A Soldier's letter home during the Great War.


The following letter was received by the Rev. A.D.Taylor the vicar of Wood Ditton, from Private Woollard, written while he was in training at Weymouth prior to departing for the front. The letter was published in the Parish Magazine.

Dear Sir
15th February 1915.

I thought you would be interested to hear a little of the conditions of soldiering. As you may know, I find the conditions of soldiering rather hard at times, but on the whole it is a very good life, in fact the only one for a young healthy single man, as it is the duty for every one of us to put up with hardships and do our very best to bring this terrible war to a speedy close. I find the most impressive thing at present the Church Parade of the soldiers, to see about 800 to 1,000 of them going to church is a sight one seldom sees in times of peace. We get a lot of rain here and the mud is awful, but we are getting quite used to it now. They are constantly sending large drafts from here to the front, and it will require all the men Britain can get to finish once and for all the Kaiser and his followers, who have done their best to crush religion and civilisation.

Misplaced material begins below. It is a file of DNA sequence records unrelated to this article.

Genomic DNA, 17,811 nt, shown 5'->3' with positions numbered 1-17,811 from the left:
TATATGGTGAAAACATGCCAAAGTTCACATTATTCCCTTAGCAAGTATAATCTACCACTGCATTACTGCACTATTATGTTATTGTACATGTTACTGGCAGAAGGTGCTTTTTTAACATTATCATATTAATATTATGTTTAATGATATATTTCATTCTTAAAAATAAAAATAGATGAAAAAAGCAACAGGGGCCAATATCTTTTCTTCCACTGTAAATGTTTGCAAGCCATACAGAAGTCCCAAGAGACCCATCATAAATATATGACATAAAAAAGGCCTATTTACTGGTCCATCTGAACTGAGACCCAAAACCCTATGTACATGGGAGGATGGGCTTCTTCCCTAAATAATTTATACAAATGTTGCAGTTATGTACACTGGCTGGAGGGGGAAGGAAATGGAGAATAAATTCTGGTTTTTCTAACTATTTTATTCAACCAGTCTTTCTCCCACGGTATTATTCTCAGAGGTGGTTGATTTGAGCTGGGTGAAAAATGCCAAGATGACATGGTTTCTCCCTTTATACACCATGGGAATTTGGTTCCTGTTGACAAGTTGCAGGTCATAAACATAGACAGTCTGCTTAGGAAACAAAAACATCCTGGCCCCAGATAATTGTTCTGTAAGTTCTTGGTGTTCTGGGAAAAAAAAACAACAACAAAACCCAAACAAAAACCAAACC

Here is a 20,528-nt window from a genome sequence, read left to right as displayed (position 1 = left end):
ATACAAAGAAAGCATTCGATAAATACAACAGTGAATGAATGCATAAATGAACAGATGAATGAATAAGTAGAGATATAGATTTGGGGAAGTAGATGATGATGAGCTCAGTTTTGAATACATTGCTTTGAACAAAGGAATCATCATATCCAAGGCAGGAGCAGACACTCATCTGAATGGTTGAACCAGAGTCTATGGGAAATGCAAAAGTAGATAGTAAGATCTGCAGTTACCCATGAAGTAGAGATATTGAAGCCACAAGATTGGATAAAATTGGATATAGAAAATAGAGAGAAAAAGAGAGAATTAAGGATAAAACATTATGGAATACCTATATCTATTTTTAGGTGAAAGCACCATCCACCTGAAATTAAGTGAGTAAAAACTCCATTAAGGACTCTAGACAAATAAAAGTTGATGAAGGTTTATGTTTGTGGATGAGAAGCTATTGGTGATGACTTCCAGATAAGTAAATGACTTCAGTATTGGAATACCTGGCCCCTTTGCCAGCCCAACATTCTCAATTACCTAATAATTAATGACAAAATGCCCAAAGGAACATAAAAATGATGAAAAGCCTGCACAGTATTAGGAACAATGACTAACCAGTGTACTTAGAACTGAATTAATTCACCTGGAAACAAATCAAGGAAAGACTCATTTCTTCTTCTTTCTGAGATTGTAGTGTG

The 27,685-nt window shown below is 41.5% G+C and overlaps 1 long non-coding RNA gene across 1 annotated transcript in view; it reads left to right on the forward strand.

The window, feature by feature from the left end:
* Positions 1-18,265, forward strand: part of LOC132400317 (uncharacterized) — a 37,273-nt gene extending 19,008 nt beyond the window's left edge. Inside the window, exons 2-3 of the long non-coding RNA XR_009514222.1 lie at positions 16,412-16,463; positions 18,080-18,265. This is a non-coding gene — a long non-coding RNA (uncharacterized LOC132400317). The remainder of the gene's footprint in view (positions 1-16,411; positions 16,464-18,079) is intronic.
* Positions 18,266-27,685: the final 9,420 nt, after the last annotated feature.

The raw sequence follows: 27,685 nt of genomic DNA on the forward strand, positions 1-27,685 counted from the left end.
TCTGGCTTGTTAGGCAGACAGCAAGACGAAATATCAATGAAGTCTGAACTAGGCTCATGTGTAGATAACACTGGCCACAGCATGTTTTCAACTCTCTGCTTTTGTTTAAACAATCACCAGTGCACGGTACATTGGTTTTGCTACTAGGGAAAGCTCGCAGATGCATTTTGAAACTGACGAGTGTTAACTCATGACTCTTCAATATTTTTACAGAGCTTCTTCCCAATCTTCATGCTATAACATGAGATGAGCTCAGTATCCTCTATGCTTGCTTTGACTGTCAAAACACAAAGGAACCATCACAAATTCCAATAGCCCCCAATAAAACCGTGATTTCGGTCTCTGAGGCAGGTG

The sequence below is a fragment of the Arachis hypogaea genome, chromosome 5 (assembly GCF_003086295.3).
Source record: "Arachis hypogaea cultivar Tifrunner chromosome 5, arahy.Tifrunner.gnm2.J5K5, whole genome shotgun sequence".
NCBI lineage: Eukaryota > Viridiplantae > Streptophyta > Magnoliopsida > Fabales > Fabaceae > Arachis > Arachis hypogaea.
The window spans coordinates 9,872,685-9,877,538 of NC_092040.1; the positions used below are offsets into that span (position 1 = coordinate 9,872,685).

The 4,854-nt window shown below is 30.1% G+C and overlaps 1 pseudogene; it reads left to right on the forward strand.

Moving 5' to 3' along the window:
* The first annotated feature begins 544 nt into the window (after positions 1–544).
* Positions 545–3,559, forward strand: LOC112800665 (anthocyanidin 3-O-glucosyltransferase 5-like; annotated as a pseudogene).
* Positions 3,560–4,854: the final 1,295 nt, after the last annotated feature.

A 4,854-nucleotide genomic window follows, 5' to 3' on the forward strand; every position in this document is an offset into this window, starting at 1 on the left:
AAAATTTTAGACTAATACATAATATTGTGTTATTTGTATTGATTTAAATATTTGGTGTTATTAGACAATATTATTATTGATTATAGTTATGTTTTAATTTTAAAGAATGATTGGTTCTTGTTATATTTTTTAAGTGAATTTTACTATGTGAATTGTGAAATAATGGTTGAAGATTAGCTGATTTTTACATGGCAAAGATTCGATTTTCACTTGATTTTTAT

I am glad to say I am in good health, trusting you are the same.
I am sir, yours faithfully
Private Frederick Woollard 16704 ~ 3rd Northants Regiment

Footnote. Private Woollard was killed in action near Ypres Belgium on 9th May 1915, aged 23. His name appears on the parish Roll of Honour in Wood Ditton Church.

Pictures of Newmarket during the Great War

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